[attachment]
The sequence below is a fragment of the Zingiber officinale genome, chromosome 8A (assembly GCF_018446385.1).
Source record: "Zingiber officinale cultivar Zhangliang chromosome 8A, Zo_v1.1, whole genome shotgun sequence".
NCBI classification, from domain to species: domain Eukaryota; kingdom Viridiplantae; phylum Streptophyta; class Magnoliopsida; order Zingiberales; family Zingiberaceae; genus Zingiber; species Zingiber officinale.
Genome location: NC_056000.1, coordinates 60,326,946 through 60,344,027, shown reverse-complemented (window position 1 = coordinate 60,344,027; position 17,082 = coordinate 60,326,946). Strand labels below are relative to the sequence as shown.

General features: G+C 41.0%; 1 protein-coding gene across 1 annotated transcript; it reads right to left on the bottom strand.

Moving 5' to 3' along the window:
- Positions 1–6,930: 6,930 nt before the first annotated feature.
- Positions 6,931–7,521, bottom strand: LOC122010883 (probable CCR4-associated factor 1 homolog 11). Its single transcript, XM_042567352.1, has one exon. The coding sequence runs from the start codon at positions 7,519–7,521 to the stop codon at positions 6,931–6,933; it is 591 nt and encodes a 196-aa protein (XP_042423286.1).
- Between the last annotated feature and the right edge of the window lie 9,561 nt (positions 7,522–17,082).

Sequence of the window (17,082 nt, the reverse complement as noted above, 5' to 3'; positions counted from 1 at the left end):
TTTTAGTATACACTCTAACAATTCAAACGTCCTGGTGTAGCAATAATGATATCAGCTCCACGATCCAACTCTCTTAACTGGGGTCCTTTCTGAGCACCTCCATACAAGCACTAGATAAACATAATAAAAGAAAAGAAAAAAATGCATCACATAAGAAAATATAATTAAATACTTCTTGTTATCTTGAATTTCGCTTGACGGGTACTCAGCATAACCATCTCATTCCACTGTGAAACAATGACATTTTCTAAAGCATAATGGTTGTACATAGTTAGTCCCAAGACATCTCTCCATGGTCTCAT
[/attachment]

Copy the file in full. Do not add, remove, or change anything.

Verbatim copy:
The sequence below is a fragment of the Zingiber officinale genome, chromosome 8A (assembly GCF_018446385.1).
Source record: "Zingiber officinale cultivar Zhangliang chromosome 8A, Zo_v1.1, whole genome shotgun sequence".
NCBI classification, from domain to species: domain Eukaryota; kingdom Viridiplantae; phylum Streptophyta; class Magnoliopsida; order Zingiberales; family Zingiberaceae; genus Zingiber; species Zingiber officinale.
Genome location: NC_056000.1, coordinates 60,326,946 through 60,344,027, shown reverse-complemented (window position 1 = coordinate 60,344,027; position 17,082 = coordinate 60,326,946). Strand labels below are relative to the sequence as shown.

General features: G+C 41.0%; 1 protein-coding gene across 1 annotated transcript; it reads right to left on the bottom strand.

Moving 5' to 3' along the window:
- Positions 1–6,930: 6,930 nt before the first annotated feature.
- Positions 6,931–7,521, bottom strand: LOC122010883 (probable CCR4-associated factor 1 homolog 11). Its single transcript, XM_042567352.1, has one exon. The coding sequence runs from the start codon at positions 7,519–7,521 to the stop codon at positions 6,931–6,933; it is 591 nt and encodes a 196-aa protein (XP_042423286.1).
- Between the last annotated feature and the right edge of the window lie 9,561 nt (positions 7,522–17,082).

Sequence of the window (17,082 nt, the reverse complement as noted above, 5' to 3'; positions counted from 1 at the left end):
TTTTAGTATACACTCTAACAATTCAAACGTCCTGGTGTAGCAATAATGATATCAGCTCCACGATCCAACTCTCTTAACTGGGGTCCTTTCTGAGCACCTCCATACAAGCACTAGATAAACATAATAAAAGAAAAGAAAAAAATGCATCACATAAGAAAATATAATTAAATACTTCTTGTTATCTTGAATTTCGCTTGACGGGTACTCAGCATAACCATCTCATTCCACTGTGAAACAATGACATTTTCTAAAGCATAATGGTTGTACATAGTTAGTCCCAAGACATCTCTCCATGGTCTCAT